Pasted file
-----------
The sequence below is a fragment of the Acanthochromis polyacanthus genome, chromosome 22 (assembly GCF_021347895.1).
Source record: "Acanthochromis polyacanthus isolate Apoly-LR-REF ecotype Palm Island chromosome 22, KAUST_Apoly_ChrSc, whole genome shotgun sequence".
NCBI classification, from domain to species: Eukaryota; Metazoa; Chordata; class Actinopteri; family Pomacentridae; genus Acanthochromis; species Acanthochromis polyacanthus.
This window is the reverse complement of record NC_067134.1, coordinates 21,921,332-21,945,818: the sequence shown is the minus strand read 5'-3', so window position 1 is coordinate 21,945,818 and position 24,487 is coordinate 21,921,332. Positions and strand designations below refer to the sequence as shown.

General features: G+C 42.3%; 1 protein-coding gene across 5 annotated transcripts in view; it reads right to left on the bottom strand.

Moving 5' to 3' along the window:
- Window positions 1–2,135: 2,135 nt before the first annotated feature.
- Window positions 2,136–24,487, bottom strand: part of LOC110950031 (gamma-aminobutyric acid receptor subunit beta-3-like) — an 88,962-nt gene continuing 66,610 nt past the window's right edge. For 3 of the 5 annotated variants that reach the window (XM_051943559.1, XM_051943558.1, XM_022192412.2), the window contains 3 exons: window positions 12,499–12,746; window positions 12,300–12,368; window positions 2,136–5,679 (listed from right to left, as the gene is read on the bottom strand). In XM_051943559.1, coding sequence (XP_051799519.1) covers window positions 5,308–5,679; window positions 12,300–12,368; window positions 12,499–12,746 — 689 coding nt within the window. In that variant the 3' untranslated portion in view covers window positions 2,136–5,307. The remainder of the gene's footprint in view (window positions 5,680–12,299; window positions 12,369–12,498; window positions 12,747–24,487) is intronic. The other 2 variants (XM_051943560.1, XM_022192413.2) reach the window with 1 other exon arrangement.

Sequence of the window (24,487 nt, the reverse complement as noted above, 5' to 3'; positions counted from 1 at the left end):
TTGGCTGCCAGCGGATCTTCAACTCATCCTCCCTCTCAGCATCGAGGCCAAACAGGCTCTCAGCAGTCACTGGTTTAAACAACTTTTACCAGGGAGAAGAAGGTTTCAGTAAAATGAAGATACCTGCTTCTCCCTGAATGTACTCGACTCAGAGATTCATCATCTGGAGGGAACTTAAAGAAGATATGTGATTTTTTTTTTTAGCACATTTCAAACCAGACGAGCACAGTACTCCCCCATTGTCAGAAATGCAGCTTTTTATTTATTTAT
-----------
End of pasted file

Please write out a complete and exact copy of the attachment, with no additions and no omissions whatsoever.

The sequence below is a fragment of the Acanthochromis polyacanthus genome, chromosome 22 (assembly GCF_021347895.1).
Source record: "Acanthochromis polyacanthus isolate Apoly-LR-REF ecotype Palm Island chromosome 22, KAUST_Apoly_ChrSc, whole genome shotgun sequence".
NCBI classification, from domain to species: Eukaryota; Metazoa; Chordata; class Actinopteri; family Pomacentridae; genus Acanthochromis; species Acanthochromis polyacanthus.
This window is the reverse complement of record NC_067134.1, coordinates 21,921,332-21,945,818: the sequence shown is the minus strand read 5'-3', so window position 1 is coordinate 21,945,818 and position 24,487 is coordinate 21,921,332. Positions and strand designations below refer to the sequence as shown.

General features: G+C 42.3%; 1 protein-coding gene across 5 annotated transcripts in view; it reads right to left on the bottom strand.

Moving 5' to 3' along the window:
- Window positions 1–2,135: 2,135 nt before the first annotated feature.
- Window positions 2,136–24,487, bottom strand: part of LOC110950031 (gamma-aminobutyric acid receptor subunit beta-3-like) — an 88,962-nt gene continuing 66,610 nt past the window's right edge. For 3 of the 5 annotated variants that reach the window (XM_051943559.1, XM_051943558.1, XM_022192412.2), the window contains 3 exons: window positions 12,499–12,746; window positions 12,300–12,368; window positions 2,136–5,679 (listed from right to left, as the gene is read on the bottom strand). In XM_051943559.1, coding sequence (XP_051799519.1) covers window positions 5,308–5,679; window positions 12,300–12,368; window positions 12,499–12,746 — 689 coding nt within the window. In that variant the 3' untranslated portion in view covers window positions 2,136–5,307. The remainder of the gene's footprint in view (window positions 5,680–12,299; window positions 12,369–12,498; window positions 12,747–24,487) is intronic. The other 2 variants (XM_051943560.1, XM_022192413.2) reach the window with 1 other exon arrangement.

Sequence of the window (24,487 nt, the reverse complement as noted above, 5' to 3'; positions counted from 1 at the left end):
TTGGCTGCCAGCGGATCTTCAACTCATCCTCCCTCTCAGCATCGAGGCCAAACAGGCTCTCAGCAGTCACTGGTTTAAACAACTTTTACCAGGGAGAAGAAGGTTTCAGTAAAATGAAGATACCTGCTTCTCCCTGAATGTACTCGACTCAGAGATTCATCATCTGGAGGGAACTTAAAGAAGATATGTGATTTTTTTTTTTAGCACATTTCAAACCAGACGAGCACAGTACTCCCCCATTGTCAGAAATGCAGCTTTTTATTTATTTAT